Assemble first or finish first? Is there a way that I am missing?

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Forum topic by Brett posted 09-19-2011 07:47 AM 1484 views 0 times favorited 3 replies Add to Favorites Watch
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950 posts in 3121 days

09-19-2011 07:47 AM

Topic tags/keywords: question finishing beech assembly glue

I am working on some frame and panels that will have details assembled inside the framework and over the panels. The larger trim work will form the arches. Between the corners of the frame and the top of the arches where they meet to form the point, will be some pieces that fill the corners with smaller arch details. These smaller arches are one piece cut out on the scrollsaw. Over the top of these corner aches will be trim pieces to finish them off and add depth to the corners.

I was planning on gluing all of the trim and details into the frame of the panel. My dilemma, or question, is this:

Should I glue the pieces in first and then finish the pieces (poly), OR should I finish the pieces and then install (glue) them in? Is there some other order of steps that I should consider other than the two options that I am coming up with?

My main concern is the small arch details in the corner and the finishing. These pieces will be difficult to keep finish from pooling/running and then sanding them between coats. If I pre-finish the parts, how would I glue them in? Over the finish? Protect the glue surfaces from finish? (this could be really tedious and time consuming)

Hopefully these pictures will give a better idea of what I am up against.

Any and all suggestions would be greatly appreciated, and THANK YOU! :)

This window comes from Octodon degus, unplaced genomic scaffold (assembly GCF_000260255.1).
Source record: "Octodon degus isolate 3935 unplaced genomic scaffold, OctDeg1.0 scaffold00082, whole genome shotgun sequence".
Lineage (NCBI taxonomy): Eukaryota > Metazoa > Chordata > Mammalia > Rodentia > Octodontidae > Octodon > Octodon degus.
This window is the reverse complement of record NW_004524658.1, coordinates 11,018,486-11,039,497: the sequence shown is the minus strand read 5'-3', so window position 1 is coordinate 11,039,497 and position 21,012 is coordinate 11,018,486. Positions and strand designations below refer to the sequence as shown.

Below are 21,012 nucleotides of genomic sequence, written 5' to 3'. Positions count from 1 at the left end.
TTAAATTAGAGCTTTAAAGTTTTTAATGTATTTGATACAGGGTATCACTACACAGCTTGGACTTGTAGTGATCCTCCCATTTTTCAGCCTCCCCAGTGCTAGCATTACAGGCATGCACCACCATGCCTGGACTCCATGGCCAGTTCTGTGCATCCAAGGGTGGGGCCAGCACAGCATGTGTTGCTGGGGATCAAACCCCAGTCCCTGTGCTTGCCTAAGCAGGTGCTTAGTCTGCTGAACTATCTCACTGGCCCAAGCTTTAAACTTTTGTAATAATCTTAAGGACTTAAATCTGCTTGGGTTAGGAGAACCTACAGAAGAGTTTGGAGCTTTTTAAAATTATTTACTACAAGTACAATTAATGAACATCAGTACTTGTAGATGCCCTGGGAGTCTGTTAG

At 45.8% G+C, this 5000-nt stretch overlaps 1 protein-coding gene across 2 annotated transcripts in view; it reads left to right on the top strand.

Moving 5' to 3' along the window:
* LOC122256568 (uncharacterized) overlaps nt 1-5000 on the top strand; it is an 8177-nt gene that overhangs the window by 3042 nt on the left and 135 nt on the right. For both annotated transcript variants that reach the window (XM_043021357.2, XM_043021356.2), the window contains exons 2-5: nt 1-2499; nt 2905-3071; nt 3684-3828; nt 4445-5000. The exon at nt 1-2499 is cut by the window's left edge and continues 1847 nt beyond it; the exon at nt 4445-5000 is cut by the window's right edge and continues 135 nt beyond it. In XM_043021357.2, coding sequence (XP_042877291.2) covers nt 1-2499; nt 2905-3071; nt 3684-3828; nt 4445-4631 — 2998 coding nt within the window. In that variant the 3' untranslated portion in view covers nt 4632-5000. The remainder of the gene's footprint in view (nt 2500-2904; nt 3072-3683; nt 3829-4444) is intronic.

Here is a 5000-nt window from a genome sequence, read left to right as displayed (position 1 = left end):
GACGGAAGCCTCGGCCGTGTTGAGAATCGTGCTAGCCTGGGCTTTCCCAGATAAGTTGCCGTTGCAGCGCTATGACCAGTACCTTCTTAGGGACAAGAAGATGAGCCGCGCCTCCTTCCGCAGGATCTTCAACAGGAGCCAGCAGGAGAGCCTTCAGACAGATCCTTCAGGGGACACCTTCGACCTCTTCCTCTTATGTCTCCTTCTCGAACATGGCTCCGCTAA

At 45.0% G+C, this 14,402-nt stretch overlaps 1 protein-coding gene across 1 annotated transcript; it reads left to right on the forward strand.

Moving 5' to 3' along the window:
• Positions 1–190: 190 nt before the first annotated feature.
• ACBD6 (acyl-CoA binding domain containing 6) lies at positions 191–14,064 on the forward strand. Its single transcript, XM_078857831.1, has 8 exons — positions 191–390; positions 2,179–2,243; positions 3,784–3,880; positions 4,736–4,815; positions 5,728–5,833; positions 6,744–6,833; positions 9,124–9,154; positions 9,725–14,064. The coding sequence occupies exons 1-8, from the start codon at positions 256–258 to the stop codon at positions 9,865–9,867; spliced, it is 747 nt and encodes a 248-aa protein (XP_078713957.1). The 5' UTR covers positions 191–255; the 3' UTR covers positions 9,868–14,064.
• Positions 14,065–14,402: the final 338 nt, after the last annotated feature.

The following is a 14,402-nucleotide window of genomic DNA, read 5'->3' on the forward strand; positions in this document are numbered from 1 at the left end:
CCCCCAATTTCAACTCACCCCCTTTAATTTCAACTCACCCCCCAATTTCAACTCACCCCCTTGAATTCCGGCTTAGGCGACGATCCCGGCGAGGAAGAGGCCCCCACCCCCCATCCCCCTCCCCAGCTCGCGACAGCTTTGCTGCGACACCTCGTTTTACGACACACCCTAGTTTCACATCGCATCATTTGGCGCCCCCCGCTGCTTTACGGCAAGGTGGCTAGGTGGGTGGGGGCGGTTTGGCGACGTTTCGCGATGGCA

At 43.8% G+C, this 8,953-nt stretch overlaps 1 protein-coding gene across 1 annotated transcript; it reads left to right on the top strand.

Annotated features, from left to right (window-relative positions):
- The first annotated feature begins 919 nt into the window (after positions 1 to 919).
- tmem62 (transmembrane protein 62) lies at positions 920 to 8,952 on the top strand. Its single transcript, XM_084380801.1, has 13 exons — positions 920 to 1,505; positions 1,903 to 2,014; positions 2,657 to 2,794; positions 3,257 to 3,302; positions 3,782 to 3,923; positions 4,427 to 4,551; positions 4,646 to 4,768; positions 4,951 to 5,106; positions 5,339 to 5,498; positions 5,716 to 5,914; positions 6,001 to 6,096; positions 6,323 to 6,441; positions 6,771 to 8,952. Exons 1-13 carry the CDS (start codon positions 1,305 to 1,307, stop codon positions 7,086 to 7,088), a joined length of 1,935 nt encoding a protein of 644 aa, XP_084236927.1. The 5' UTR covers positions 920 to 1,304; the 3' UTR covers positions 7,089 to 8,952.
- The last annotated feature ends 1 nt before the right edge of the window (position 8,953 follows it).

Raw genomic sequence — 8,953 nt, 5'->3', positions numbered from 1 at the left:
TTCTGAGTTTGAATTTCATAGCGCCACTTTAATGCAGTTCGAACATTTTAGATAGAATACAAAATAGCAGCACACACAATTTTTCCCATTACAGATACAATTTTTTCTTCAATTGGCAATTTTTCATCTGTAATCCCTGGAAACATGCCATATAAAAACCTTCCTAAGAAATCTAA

-- Hand Crafted by Brett Peterson John 3:16

3 replies so far

View cloakie1's profile


204 posts in 2916 days

#1 posted 09-19-2011 10:56 AM

i reckon i would finish the pieces seperated….they look like they all are a very good fit. your right about how the poly will pool and with all that intricate stuff going on there spraying won’t work either.i’m thinking that by doing the finishing first you will avoid a lot of clean up. then glueing it will be interesting afterwards cos most wood glues won’t adhere to your poly,i’m thinking something like gorilla’s high tac fix all will do it but don’t use much cos cleaning that up isn’t easy either….try a test piece first and see how you get on….good luck

-- just get stuck in and have a go!!!

View Kjuly's profile


311 posts in 3647 days

#2 posted 09-19-2011 01:20 PM

What you are faced with is the panel moving. If you glue everything together and finish, when the panel moves, the parts of the panel that are unfinished will show up along the edges of your trim. Plus, you run the risk of the finish bonding the trim to the panel and cracking the trim pieces when the panel moves.
I would suggest you rabbit the back of the door to accept the panel. This method will allow you to assemble the door frame and apply the trim.
After the trim is installed, you can apply the finish to the frame and door panel. When the finish has cured, install the panel using quarter round or square trim on the back side, attaching it to the frame only.
Beautiful design. I look forward to the pictures of the complete cabinet.

-- Keith, Charlotte, MI

View Brett's profile


950 posts in 3121 days

#3 posted 09-19-2011 06:33 PM

Ummmmm… (That’s me processing a plan)

Thank you both for your input. I am thinking that I will definately finish before I attach the trim to the frames. Right now, I am planning on protecting the surfaces that I will glue from the finish instead of glueing over the finish. After the finish has cured, I will install the trim. I will let the corner arch details “float” behind the smaller trim that will be attached to the larger frame. I am hoping that there won’t be too much movement from the panel, it is MDF with a veneer on both faces.

I wish that I have thought of your suggestion Kjuly, of installing the panel afterwards with trim on the backside. That will give me something to think about the next time I do a project like this.

Thanks again and I will keep running this through my mind. I am not quite to the finishing stage but it will be coming soon enough.

-- Hand Crafted by Brett Peterson John 3:16

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